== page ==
Obsession with an Icon: Sandals, Sandal Imagery, and Social Identity Across Thirteenth Century Cultural Landscapes in Southeastern Utah
Author(s): Benjamin Bellorado
This is an abstract from the "Transcending Modern Boundaries: Recent Investigations of Cultural Landscapes in Southeastern Utah" session, at the 84th annual meeting of the Society for American Archaeology.
Ancestral Pueblo people in southeastern Utah seem to have been obsessed with sandals and their depictions during the thirteenth century. Recent research has documented hundreds of sandal depictions on plaster and rock surfaces in the area dating to this period, but how should archaeologists interpret these data? This presentation investigates how people in the southeastern Utah used clothing and representations of clothing in other media, to signal important aspects of social identities in the thirteenth century. Recent field- and collections-based research of plaster building murals and rock art depicting sandals and other types of clothing, and actual twined sandals and other woven garments from southeastern Utah and the larger region are outlined. Next, cross-media approaches and clothing theories are applied to the study of identity expression, in an effort to understand some of the ways that Ancestral Pueblo people materialized concepts of personhood, group and community-level identities, and religious ideologies across diverse classes of decorated media during this era. Finally, the ways that changes in clothing styles, and their depictions, signaled major developments in the ways people expressed aspects of group affiliation and social position across the area, just prior to the depopulation of the region are addressed.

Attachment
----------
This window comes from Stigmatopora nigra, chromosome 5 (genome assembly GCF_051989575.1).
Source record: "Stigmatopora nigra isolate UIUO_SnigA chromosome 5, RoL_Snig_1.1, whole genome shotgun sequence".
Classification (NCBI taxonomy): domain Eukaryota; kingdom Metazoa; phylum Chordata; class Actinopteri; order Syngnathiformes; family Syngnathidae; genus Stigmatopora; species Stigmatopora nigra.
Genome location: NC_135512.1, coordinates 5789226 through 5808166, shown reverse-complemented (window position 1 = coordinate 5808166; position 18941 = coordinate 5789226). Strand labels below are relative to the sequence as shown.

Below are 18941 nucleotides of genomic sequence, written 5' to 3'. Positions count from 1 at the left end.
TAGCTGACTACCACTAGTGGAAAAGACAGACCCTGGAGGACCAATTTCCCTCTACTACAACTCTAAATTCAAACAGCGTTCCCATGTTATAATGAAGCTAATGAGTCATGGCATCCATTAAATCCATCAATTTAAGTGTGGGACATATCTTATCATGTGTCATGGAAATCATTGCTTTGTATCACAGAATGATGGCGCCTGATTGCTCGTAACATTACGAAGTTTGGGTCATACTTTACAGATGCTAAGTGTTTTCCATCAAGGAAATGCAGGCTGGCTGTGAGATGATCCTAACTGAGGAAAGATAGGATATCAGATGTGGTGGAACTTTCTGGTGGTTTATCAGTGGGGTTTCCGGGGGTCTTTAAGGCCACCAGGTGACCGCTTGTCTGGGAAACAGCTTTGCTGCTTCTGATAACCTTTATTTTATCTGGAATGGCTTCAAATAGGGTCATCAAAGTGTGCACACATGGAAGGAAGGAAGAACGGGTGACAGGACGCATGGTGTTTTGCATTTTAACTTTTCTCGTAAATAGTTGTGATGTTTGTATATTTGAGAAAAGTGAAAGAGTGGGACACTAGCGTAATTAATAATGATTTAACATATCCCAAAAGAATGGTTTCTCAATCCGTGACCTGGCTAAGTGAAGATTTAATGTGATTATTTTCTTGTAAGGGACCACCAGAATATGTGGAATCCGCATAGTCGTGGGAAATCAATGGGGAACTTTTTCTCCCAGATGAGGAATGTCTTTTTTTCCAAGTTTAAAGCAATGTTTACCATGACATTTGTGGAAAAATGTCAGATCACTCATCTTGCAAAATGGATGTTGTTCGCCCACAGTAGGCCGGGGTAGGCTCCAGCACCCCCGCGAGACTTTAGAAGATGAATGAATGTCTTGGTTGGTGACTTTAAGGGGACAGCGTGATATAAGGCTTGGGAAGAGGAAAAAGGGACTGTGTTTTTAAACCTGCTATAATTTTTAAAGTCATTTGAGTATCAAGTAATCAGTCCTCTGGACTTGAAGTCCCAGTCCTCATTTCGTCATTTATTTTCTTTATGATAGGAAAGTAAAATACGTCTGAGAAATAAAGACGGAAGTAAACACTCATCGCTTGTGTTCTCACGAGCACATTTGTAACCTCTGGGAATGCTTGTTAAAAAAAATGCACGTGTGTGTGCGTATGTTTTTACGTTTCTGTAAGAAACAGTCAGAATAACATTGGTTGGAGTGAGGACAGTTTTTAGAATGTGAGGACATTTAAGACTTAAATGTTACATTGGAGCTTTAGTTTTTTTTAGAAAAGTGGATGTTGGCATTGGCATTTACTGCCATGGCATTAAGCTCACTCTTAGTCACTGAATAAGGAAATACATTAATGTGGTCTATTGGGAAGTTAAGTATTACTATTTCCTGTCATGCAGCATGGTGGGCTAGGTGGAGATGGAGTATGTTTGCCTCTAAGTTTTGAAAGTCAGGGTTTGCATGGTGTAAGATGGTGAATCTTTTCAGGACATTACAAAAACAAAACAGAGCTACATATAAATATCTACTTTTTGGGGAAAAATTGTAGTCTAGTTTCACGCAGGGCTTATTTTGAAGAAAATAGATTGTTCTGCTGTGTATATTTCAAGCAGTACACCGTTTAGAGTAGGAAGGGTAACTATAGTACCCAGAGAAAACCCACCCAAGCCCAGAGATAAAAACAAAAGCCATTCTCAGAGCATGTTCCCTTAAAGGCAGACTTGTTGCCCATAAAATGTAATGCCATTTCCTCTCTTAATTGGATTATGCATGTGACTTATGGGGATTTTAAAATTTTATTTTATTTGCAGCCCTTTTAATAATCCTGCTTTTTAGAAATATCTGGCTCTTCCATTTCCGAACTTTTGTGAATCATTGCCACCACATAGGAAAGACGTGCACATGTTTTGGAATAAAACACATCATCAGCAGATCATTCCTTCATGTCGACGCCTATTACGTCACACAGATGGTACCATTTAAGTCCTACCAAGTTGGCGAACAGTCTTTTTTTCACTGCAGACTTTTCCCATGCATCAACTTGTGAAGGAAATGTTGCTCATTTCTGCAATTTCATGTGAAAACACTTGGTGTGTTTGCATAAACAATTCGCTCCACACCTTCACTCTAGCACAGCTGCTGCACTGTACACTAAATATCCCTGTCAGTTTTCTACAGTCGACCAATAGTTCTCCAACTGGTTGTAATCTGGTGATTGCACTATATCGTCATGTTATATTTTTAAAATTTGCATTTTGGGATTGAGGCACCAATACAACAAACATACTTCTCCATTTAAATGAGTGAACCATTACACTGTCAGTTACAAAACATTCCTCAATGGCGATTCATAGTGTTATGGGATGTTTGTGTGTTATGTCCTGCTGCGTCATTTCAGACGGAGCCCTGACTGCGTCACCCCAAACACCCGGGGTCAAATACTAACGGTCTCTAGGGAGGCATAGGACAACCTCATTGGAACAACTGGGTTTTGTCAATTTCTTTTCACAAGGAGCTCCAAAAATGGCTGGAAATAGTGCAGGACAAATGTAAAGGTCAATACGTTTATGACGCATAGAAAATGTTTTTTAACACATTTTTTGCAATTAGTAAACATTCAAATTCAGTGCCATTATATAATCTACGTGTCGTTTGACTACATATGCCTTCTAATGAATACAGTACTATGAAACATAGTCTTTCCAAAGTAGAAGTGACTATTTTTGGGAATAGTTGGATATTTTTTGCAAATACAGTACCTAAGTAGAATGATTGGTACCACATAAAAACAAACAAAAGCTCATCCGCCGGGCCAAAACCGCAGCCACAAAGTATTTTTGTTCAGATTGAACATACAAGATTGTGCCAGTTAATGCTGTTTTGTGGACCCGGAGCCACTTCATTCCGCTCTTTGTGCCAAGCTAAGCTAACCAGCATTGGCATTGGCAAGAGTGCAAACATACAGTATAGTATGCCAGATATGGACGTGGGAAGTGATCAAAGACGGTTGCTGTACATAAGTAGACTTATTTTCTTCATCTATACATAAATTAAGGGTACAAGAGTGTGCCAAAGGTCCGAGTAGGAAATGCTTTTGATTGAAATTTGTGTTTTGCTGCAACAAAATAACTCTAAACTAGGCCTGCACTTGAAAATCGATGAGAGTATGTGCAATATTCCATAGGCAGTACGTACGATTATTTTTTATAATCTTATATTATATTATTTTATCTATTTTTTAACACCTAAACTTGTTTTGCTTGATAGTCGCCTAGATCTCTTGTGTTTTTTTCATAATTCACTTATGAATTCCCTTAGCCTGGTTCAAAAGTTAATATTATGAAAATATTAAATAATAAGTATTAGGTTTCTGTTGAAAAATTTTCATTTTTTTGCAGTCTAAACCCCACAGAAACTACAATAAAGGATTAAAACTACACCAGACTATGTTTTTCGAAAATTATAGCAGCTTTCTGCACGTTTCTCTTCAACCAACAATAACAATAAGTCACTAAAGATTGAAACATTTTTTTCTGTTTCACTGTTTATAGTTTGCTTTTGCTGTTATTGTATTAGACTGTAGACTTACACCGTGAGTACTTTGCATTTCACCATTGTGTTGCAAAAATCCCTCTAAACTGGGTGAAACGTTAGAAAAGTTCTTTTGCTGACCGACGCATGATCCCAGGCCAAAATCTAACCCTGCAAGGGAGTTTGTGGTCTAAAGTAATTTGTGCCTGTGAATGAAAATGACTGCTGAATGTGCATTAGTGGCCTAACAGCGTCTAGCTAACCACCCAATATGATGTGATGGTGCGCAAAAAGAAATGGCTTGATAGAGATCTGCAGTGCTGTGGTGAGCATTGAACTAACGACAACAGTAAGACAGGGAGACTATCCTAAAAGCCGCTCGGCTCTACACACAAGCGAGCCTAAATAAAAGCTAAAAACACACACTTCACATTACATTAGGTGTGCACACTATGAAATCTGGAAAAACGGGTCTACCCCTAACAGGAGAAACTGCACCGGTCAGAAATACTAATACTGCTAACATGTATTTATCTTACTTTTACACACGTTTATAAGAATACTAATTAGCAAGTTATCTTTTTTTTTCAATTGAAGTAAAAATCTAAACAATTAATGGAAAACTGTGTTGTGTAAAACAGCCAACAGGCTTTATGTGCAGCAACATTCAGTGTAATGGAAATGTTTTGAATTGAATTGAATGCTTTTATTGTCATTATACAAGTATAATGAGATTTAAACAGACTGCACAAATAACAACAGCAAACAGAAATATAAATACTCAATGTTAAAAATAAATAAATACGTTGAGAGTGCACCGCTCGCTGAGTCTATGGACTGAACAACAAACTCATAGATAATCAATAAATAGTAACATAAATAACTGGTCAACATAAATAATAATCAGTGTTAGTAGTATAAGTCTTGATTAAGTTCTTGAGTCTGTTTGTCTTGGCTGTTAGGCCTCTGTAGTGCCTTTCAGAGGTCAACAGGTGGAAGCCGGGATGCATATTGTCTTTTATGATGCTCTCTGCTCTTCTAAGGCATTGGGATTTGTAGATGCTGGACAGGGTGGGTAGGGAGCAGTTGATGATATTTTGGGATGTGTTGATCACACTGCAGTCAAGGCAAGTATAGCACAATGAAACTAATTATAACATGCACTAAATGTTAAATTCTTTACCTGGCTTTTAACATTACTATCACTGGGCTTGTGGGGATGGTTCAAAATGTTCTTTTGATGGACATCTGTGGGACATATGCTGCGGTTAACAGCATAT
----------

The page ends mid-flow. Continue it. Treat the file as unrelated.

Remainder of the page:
Cite this Record
Obsession with an Icon: Sandals, Sandal Imagery, and Social Identity Across Thirteenth Century Cultural Landscapes in Southeastern Utah. Benjamin Bellorado. Presented at The 84th Annual Meeting of the Society for American Archaeology, Albuquerque, NM. 2019 ( tDAR id: 450928)
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min long: -123.97; min lat: 37.996 ; max long: -101.997; max lat: 46.134 ;
Abstract Id(s): 24561